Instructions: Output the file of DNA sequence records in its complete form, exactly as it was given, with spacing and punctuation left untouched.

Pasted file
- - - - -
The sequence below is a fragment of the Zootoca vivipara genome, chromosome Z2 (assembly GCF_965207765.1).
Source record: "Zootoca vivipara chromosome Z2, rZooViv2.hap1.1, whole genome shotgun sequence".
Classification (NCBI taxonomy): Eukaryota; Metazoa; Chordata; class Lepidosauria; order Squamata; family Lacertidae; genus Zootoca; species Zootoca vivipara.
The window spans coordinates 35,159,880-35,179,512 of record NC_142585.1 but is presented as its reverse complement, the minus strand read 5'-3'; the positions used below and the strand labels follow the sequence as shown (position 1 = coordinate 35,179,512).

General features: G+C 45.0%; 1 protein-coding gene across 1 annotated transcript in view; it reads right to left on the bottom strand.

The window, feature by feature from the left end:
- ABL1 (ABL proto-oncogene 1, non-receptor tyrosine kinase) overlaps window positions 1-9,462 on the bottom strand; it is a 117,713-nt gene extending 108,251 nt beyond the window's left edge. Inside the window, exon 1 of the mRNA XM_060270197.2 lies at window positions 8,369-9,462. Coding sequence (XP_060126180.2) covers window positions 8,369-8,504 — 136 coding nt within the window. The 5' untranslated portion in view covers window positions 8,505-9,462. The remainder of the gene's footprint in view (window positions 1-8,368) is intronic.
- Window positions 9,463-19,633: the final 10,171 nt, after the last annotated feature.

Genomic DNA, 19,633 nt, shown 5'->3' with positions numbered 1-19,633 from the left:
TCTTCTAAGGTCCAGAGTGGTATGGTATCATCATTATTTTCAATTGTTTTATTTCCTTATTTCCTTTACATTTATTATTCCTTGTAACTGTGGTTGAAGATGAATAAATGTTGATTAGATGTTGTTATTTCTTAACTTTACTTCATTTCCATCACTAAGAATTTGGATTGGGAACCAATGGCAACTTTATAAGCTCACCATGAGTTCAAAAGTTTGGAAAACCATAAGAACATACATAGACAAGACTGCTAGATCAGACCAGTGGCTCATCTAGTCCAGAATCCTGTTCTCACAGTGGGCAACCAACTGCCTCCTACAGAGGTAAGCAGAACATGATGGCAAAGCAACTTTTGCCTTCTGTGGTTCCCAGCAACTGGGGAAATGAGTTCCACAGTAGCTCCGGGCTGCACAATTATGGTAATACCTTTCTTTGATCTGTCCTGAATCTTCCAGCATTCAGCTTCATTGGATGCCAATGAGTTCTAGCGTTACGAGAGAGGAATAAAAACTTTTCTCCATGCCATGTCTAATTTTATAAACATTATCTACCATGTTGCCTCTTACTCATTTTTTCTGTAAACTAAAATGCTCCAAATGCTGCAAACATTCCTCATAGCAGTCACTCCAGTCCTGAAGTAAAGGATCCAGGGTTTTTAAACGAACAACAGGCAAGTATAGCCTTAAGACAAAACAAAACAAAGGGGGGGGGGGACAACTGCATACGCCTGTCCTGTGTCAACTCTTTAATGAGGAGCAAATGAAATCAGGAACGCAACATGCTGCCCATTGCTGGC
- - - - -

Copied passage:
The sequence below is a fragment of the Zootoca vivipara genome, chromosome Z2 (assembly GCF_965207765.1).
Source record: "Zootoca vivipara chromosome Z2, rZooViv2.hap1.1, whole genome shotgun sequence".
Classification (NCBI taxonomy): Eukaryota; Metazoa; Chordata; class Lepidosauria; order Squamata; family Lacertidae; genus Zootoca; species Zootoca vivipara.
The window spans coordinates 35,159,880-35,179,512 of record NC_142585.1 but is presented as its reverse complement, the minus strand read 5'-3'; the positions used below and the strand labels follow the sequence as shown (position 1 = coordinate 35,179,512).

General features: G+C 45.0%; 1 protein-coding gene across 1 annotated transcript in view; it reads right to left on the bottom strand.

The window, feature by feature from the left end:
- ABL1 (ABL proto-oncogene 1, non-receptor tyrosine kinase) overlaps window positions 1-9,462 on the bottom strand; it is a 117,713-nt gene extending 108,251 nt beyond the window's left edge. Inside the window, exon 1 of the mRNA XM_060270197.2 lies at window positions 8,369-9,462. Coding sequence (XP_060126180.2) covers window positions 8,369-8,504 — 136 coding nt within the window. The 5' untranslated portion in view covers window positions 8,505-9,462. The remainder of the gene's footprint in view (window positions 1-8,368) is intronic.
- Window positions 9,463-19,633: the final 10,171 nt, after the last annotated feature.

Genomic DNA, 19,633 nt, shown 5'->3' with positions numbered 1-19,633 from the left:
TCTTCTAAGGTCCAGAGTGGTATGGTATCATCATTATTTTCAATTGTTTTATTTCCTTATTTCCTTTACATTTATTATTCCTTGTAACTGTGGTTGAAGATGAATAAATGTTGATTAGATGTTGTTATTTCTTAACTTTACTTCATTTCCATCACTAAGAATTTGGATTGGGAACCAATGGCAACTTTATAAGCTCACCATGAGTTCAAAAGTTTGGAAAACCATAAGAACATACATAGACAAGACTGCTAGATCAGACCAGTGGCTCATCTAGTCCAGAATCCTGTTCTCACAGTGGGCAACCAACTGCCTCCTACAGAGGTAAGCAGAACATGATGGCAAAGCAACTTTTGCCTTCTGTGGTTCCCAGCAACTGGGGAAATGAGTTCCACAGTAGCTCCGGGCTGCACAATTATGGTAATACCTTTCTTTGATCTGTCCTGAATCTTCCAGCATTCAGCTTCATTGGATGCCAATGAGTTCTAGCGTTACGAGAGAGGAATAAAAACTTTTCTCCATGCCATGTCTAATTTTATAAACATTATCTACCATGTTGCCTCTTACTCATTTTTTCTGTAAACTAAAATGCTCCAAATGCTGCAAACATTCCTCATAGCAGTCACTCCAGTCCTGAAGTAAAGGATCCAGGGTTTTTAAACGAACAACAGGCAAGTATAGCCTTAAGACAAAACAAAACAAAGGGGGGGGGGGACAACTGCATACGCCTGTCCTGTGTCAACTCTTTAATGAGGAGCAAATGAAATCAGGAACGCAACATGCTGCCCATTGCTGGC